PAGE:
portion of said platform or rand 14. The numeral 76 indicates a wheelhl bearing 8O on the deck 15. The gear segment 78 is provided with an arm 81, is connected by a short link 82 to the intermediate portion of the cross tie link 68;

`The lower gear segment 79 is provided with two diver-ging arms 83 and 84 that are connected by links 85 and 86, respectively, to thrust collars 87fand 88. The thrust collars 87 and 88 are slidably mounted, resaectively, on ythrustv tubes 89 and 90, the latter of which works telescopically lwithin the former, said two tubes, at their outer ends, being rigidly connected, one to each of the inside guard rails 69. Collars 91 and 92 are rigidly secured on the tube 89 and collars 93 and 94 are rigidly secured on the tube 90. A coiled spring 95 is interposed between collars 87 and 91 and a similar coiled spring 96 is interposed between the collars 88 and 93.

The operation of the steering device just described, is substantially as follows: When it is desired, for example, to cause the machine to turn toward the right, the steering post shaft 76 will be oscillated in a direction to cause the upper gear segment 78 and its arm 81 to move toward the left and the gear segment 79 to move toward the right, but cause the arms 88 and 84 of said lower gear segment to move toward the left. The above noted movement of the upper gear segment causes the pivoted front yokes 61 to turn their forward portions toward the right but the movements of the arms 88 and 84C toward the left causes the two thrust tubes 89 and 90 to move toward the left, thereby bending both of the inner guard rails 69 toward the left. In Fig. 12, however, the flexible guard rails 69 are shown straight, this being the condition when the tractor is ruiming straight ahead. Attention is further called to the fact that in view of the arrangement of the arms 83 and 811, movement thereof, in either direction from the position shown in Fig. 12 will always cause the guard rail 69, that is on the inside of the curve, to be given greater deflection than-the rail that is on the outer side of the curve, and this is true, regardless, of which direction the tractor is turned as the one of the arms 83 or 811 which moves the inside flange moves toward a line normal to the sleeve 89 and thus has a greater movement along the line of said sleeve than the other arm.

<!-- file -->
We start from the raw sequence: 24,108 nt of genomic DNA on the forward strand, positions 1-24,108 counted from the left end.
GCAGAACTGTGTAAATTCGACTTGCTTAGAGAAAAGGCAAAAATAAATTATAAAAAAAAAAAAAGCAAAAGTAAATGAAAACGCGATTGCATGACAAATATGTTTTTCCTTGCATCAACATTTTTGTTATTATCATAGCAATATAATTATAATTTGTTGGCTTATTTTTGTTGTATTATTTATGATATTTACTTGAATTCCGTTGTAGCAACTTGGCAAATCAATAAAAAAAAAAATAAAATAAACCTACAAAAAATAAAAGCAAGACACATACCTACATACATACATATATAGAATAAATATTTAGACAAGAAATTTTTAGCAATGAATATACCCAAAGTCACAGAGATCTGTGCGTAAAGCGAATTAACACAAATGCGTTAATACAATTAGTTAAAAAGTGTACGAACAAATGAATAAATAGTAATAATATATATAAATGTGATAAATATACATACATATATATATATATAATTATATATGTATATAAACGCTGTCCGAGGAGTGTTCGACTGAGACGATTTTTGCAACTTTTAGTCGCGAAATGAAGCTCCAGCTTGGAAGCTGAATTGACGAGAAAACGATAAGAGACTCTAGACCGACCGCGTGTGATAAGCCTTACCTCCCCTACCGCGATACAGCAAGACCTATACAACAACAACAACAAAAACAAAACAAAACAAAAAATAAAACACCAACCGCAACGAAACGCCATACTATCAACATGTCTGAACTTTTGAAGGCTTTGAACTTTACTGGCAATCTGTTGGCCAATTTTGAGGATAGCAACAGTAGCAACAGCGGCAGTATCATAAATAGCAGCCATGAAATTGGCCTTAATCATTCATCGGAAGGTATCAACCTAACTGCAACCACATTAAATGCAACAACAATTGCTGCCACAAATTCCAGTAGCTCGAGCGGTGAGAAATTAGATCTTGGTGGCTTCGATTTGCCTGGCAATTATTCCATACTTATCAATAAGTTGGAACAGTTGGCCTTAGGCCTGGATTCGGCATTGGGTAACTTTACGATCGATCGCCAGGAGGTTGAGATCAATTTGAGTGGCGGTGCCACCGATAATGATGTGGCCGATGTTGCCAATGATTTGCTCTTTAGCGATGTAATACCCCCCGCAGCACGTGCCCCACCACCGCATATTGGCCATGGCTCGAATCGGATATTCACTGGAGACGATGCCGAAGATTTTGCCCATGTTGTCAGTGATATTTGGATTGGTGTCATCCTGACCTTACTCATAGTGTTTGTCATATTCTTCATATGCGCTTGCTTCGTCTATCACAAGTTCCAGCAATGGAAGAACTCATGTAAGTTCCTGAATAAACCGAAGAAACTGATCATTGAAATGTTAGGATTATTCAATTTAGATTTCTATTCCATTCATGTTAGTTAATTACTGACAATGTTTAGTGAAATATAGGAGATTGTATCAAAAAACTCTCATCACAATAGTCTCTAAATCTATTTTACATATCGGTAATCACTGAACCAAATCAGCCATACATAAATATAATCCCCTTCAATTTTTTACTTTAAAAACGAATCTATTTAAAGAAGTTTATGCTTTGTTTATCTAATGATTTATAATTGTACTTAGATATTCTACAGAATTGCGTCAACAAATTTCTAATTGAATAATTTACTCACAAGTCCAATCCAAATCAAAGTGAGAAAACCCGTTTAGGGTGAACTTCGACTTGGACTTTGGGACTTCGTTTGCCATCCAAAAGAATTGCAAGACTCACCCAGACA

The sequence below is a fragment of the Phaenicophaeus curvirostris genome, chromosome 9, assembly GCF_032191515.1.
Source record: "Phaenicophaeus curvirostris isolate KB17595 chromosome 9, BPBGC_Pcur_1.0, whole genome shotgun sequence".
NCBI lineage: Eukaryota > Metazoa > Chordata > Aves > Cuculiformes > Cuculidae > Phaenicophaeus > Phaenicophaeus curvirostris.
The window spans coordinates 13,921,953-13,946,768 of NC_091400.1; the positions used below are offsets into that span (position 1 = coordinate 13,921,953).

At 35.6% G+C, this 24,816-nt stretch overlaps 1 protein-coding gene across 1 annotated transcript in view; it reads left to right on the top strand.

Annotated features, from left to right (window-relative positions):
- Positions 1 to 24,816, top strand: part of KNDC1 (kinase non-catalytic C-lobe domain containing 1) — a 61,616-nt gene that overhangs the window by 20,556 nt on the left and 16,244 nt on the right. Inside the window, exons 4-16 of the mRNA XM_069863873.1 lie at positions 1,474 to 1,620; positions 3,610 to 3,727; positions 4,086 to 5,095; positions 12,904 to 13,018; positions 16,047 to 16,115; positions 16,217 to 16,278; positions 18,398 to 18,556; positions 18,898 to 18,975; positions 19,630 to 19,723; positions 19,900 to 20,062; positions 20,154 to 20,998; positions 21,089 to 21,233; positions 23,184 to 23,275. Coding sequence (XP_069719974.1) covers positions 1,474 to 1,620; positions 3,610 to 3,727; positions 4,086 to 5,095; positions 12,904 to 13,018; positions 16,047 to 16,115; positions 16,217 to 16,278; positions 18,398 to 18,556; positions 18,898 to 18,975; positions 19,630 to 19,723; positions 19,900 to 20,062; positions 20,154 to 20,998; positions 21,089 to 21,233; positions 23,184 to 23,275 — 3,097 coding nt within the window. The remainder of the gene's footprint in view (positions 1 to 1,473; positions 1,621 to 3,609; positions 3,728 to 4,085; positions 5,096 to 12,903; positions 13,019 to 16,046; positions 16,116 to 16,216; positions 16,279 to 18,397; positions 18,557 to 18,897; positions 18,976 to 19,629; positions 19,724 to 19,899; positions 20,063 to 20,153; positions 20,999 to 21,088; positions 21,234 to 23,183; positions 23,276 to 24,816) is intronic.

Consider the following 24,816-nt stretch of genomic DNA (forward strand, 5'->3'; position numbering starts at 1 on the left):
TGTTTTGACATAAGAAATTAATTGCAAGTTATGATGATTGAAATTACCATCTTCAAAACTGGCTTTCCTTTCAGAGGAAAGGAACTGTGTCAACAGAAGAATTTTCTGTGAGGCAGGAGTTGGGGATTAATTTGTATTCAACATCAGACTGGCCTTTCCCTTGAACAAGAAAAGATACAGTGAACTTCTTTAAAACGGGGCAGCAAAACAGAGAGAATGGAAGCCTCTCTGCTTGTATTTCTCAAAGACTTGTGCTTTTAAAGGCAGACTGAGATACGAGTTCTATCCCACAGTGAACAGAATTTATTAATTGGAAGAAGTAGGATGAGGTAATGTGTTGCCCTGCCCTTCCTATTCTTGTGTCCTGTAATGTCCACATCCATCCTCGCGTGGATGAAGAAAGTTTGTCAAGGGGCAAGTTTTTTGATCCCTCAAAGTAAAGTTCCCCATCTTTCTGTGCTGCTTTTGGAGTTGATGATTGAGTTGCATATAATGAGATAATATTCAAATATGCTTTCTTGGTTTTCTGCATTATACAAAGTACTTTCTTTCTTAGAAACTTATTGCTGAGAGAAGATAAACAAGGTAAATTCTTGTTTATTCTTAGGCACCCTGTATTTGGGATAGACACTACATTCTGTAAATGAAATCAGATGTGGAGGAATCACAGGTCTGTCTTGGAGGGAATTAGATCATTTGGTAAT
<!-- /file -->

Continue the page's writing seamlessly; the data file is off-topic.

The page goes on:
As best shown in F 1 and 2, laterally spaced pairs of upper wheel or roller guiding rails 97 are pivotally connected at 98 to the upper prongs of the respective yokes 61, and the rail ends of these upper rails 97 have slidable connection to the upper prong of the rear yoke 59, so that the said rails 97 will guide the chain rollers or wheels L12 on their upward line of travel from the rear yokes to the front yokes.

The tractor illustrated is designed especially as a quite small tractor, and hence, the main chain roller guiding surfaces afforded by the deck or platform 15 are rigid, the one iii respect to the other; but for large tractors there would preferably be a flexible connection between these two main guiding elements, so that thetwo chains will independently adapt themselves to irregularities in the road or ground.

'In respect to `the construction of the tread chains, it will be noted` that they are flexible in a vertical plane andvalso in horizontal planes, so that they are free to travel around the driving sprockets to the front and rea-r yokes and to adapt .themselves to the lateral curvature ot the lower chain guides for steering purposes. i

Nevertheless, the said chains are rigid against twisting movements, that is, the one link cannot rotate or turn on an axis that is longitudinally of' the chain. In the lower portions off the tread chains, the load strain .is evenly distributed between those links that are on the ground.y When the front yokes 61 are set at an angle for turning, the tread chainlks that are in Contact therewith will, of course, be positively moved into angular Y positions, and the links, as they are brought into contact with the ground, will be set at the proper angle on the curve that is to be traveled, so that, in a sense, tl e links will be laid onto the ground inthe 'form ot a curved track.